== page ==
Impact of ambient air pollution on sickle cell disease exacerbations in Atlanta, GA translation missing: es.hyrax.visibility.files_restricted.text

Blumberg, Amelia Helene (2017)

Permanent URL: https://etd.library.emory.edu/concern/etds/1831ck67t?locale=es
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Abstract

Abstract

Impact of ambient air pollution on sickle cell disease exacerbations in Atlanta, Georgia

By Amelia H. Blumberg

Background

Approximately 100,000 Americans are affected by sickle cell disease (SCD) with varying symptoms and several risk factors. The cause of such symptom variability is not known, although the environment may play a considerable role. The recurrent vaso-occlusive painful crises that people with SCD experience are the main reason they go to the emergency department (ED). Research on the role of environmental factors, such as air pollution, in sickle cell disease is limited however.

Objective

Given the limited prior research, we sought to assess if daily ambient air pollution concentrations are associated with acute sickle cell disease exacerbations in Atlanta, Georgia, using ED visit data for SCD exacerbations over a 15-year (1998-2013) period. Furthermore, we assessed potential heterogeneity of associations by age and sex.

Methods

ED visit data were from 41 of 42 hospitals in the 20-county Atlanta, GA area. Air pollution data were from the Jefferson Street monitoring site, which provided daily information for 12 air pollutants of interest: carbon monoxide (CO), nitrogen dioxide (NO2), nitrogen oxides (NOx), ozone (O3), sulfur dioxide (SO2), particulate matter less than 10 µm and less than 2.5 µm in aerodynamic diameter (PM10 and PM2.5, respectively), sulfate (SO42-), nitrate (NO3-), ammonium (NH4+), elemental carbon (EC), and organic carbon (OC). Associations of daily air pollution levels and counts of sickle cell disease related ED visits were estimated using Poisson models.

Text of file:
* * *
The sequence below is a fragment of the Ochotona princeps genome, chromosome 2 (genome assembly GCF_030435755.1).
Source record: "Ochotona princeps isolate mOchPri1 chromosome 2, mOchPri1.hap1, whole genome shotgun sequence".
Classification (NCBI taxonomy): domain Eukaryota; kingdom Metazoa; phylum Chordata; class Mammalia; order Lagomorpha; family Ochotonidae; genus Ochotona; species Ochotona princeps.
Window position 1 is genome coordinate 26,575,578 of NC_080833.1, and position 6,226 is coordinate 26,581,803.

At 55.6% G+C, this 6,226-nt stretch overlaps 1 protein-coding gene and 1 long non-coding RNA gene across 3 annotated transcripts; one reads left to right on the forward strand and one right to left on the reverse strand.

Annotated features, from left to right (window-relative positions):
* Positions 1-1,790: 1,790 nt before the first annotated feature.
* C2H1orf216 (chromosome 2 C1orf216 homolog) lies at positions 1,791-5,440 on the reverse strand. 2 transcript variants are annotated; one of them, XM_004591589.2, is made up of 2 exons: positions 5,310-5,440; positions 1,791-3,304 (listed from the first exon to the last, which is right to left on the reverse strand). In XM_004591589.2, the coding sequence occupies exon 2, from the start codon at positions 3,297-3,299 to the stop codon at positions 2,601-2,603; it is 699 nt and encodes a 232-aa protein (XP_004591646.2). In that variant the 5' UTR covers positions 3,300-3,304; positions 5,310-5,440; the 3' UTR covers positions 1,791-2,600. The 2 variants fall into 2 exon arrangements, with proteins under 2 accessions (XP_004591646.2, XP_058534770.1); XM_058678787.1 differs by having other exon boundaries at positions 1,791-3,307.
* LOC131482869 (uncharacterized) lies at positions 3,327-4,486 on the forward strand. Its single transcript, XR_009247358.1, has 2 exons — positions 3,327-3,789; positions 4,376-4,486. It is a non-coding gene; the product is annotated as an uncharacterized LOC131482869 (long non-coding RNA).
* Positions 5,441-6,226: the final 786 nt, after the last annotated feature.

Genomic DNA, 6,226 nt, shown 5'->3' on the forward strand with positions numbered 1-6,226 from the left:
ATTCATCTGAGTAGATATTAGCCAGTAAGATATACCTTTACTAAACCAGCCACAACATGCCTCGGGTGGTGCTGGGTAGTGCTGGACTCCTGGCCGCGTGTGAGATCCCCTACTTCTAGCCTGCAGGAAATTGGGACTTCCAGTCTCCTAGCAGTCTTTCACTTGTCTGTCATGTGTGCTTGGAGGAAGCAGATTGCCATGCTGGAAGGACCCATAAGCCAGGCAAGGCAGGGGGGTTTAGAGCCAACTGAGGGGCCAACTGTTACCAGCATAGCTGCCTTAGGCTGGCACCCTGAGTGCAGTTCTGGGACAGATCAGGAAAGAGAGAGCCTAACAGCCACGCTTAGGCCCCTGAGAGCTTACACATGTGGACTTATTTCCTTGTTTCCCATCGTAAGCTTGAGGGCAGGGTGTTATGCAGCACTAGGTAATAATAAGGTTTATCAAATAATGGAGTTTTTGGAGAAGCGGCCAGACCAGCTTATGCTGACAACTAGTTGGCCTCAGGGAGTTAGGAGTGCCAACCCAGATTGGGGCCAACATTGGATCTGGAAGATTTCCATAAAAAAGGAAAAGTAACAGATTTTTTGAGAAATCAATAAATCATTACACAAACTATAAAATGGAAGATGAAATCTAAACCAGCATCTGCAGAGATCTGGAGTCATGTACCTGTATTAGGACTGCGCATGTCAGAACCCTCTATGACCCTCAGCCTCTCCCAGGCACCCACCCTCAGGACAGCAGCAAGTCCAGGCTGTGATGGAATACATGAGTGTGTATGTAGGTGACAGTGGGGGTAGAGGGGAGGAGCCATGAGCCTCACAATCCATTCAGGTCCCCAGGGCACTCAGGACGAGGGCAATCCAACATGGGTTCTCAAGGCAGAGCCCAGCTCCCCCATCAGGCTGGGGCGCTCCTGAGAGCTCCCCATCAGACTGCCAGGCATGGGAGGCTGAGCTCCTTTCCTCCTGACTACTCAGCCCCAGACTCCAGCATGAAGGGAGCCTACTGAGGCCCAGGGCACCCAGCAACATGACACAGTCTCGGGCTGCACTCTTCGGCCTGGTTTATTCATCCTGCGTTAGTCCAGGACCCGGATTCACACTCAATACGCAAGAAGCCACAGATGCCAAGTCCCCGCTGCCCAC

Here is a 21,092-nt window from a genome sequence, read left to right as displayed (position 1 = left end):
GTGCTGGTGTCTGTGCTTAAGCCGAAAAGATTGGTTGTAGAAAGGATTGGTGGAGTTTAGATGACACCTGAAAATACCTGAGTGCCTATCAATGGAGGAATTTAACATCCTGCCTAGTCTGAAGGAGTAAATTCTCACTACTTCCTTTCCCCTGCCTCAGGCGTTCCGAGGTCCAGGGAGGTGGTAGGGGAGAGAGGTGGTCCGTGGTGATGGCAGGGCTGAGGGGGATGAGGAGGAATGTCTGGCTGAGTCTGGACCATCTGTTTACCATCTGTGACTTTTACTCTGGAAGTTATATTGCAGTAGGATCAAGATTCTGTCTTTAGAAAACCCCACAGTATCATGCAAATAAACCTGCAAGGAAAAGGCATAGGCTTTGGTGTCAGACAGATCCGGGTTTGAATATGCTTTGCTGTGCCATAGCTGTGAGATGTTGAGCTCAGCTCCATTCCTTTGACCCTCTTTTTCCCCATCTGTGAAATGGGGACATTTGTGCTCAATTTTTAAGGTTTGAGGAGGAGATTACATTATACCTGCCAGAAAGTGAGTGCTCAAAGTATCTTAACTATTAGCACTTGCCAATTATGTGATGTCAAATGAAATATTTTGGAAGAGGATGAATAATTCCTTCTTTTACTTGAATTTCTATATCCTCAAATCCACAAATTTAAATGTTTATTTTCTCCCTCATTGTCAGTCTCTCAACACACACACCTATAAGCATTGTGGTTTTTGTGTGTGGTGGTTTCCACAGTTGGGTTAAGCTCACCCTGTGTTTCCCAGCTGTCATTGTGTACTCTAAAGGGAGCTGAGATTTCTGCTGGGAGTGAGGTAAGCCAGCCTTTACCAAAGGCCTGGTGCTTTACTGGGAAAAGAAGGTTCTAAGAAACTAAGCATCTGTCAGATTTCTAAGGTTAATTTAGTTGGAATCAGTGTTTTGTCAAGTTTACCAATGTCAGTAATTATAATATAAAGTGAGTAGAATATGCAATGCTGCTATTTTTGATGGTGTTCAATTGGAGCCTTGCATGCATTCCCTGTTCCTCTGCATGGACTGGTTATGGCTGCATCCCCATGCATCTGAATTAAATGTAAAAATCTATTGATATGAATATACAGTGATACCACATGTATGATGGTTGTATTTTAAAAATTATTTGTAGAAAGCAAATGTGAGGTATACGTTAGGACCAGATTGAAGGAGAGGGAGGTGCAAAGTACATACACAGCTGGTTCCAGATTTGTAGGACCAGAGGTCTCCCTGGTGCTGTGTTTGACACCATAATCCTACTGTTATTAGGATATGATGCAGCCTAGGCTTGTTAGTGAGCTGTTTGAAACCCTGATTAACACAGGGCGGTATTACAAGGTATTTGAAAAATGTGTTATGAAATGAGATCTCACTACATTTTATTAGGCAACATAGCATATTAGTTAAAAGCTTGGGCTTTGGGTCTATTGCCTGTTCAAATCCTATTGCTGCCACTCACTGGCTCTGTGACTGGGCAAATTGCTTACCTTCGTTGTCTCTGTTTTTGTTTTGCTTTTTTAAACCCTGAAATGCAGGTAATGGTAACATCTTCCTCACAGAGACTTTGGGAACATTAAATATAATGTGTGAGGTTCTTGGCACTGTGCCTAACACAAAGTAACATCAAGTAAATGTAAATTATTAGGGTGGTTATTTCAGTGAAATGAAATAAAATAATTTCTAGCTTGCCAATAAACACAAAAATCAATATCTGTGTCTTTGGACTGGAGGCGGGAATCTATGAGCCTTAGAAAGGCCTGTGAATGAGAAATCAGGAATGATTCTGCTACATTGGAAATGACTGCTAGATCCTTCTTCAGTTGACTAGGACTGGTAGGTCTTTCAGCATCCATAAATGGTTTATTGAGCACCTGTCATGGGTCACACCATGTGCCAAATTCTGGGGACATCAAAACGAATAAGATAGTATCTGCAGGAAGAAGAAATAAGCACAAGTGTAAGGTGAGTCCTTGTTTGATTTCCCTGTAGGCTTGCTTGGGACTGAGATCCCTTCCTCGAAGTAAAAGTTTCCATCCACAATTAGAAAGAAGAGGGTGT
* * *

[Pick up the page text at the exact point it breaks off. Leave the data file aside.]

Results

For 1998-2013, associations of air pollutants and sickle cell ED visits were generally consistent with the null. For the later period (2005-2013), however, we observed statistically significant positive associations between traffic pollutants (CO, NOx, EC) and SCD ED visits [e.g., rate ratio of 1.022 (95% CI: 1.002, 1.043) per interquartile range increase in CO]. In the later period, analyses stratified by age groups indicated stronger associations with these traffic pollutants among children (0-18 years) than older age groups.

Conclusion

This work highlights that traffic pollutants in particular may affect the number of ED visits for sickle cell disease exacerbations for children (ages 0-18 years) in Atlanta, GA.

Table of Contents

Table of Contents

A. Introduction.............................................................1

B. Methods..................................................................6

C. Results....................................................................9

D. Discussion..............................................................13

E. Tables and Figures...................................................20

F. References..............................................................28

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